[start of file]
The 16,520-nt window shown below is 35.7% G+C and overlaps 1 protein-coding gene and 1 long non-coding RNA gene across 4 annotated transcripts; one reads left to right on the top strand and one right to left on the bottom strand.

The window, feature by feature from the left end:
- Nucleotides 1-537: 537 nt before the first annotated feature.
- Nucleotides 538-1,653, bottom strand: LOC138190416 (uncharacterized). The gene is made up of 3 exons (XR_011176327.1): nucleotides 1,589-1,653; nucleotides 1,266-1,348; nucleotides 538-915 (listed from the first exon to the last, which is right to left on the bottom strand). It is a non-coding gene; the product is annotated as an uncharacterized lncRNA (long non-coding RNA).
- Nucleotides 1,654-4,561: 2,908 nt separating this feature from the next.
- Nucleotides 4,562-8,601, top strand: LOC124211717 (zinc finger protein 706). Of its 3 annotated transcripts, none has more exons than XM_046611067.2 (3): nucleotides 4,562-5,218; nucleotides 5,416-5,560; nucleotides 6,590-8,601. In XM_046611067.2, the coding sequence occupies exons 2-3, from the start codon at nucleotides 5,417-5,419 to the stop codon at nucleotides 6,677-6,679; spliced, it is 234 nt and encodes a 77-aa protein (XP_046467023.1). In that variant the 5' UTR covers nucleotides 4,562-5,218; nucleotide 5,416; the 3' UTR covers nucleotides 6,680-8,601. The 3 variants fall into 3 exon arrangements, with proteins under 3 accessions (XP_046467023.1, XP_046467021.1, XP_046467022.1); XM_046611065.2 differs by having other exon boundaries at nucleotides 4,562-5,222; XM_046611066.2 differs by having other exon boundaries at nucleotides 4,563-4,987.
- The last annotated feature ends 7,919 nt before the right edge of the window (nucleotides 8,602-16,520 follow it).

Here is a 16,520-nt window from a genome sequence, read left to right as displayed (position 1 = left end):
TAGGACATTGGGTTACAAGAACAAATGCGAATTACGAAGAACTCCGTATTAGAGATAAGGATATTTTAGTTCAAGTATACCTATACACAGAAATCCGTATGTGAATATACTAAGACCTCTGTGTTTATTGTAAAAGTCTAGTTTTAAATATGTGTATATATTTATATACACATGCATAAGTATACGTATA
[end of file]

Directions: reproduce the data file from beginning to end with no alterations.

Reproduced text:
The 16,520-nt window shown below is 35.7% G+C and overlaps 1 protein-coding gene and 1 long non-coding RNA gene across 4 annotated transcripts; one reads left to right on the top strand and one right to left on the bottom strand.

The window, feature by feature from the left end:
- Nucleotides 1-537: 537 nt before the first annotated feature.
- Nucleotides 538-1,653, bottom strand: LOC138190416 (uncharacterized). The gene is made up of 3 exons (XR_011176327.1): nucleotides 1,589-1,653; nucleotides 1,266-1,348; nucleotides 538-915 (listed from the first exon to the last, which is right to left on the bottom strand). It is a non-coding gene; the product is annotated as an uncharacterized lncRNA (long non-coding RNA).
- Nucleotides 1,654-4,561: 2,908 nt separating this feature from the next.
- Nucleotides 4,562-8,601, top strand: LOC124211717 (zinc finger protein 706). Of its 3 annotated transcripts, none has more exons than XM_046611067.2 (3): nucleotides 4,562-5,218; nucleotides 5,416-5,560; nucleotides 6,590-8,601. In XM_046611067.2, the coding sequence occupies exons 2-3, from the start codon at nucleotides 5,417-5,419 to the stop codon at nucleotides 6,677-6,679; spliced, it is 234 nt and encodes a 77-aa protein (XP_046467023.1). In that variant the 5' UTR covers nucleotides 4,562-5,218; nucleotide 5,416; the 3' UTR covers nucleotides 6,680-8,601. The 3 variants fall into 3 exon arrangements, with proteins under 3 accessions (XP_046467023.1, XP_046467021.1, XP_046467022.1); XM_046611065.2 differs by having other exon boundaries at nucleotides 4,562-5,222; XM_046611066.2 differs by having other exon boundaries at nucleotides 4,563-4,987.
- The last annotated feature ends 7,919 nt before the right edge of the window (nucleotides 8,602-16,520 follow it).

Here is a 16,520-nt window from a genome sequence, read left to right as displayed (position 1 = left end):
TAGGACATTGGGTTACAAGAACAAATGCGAATTACGAAGAACTCCGTATTAGAGATAAGGATATTTTAGTTCAAGTATACCTATACACAGAAATCCGTATGTGAATATACTAAGACCTCTGTGTTTATTGTAAAAGTCTAGTTTTAAATATGTGTATATATTTATATACACATGCATAAGTATACGTATA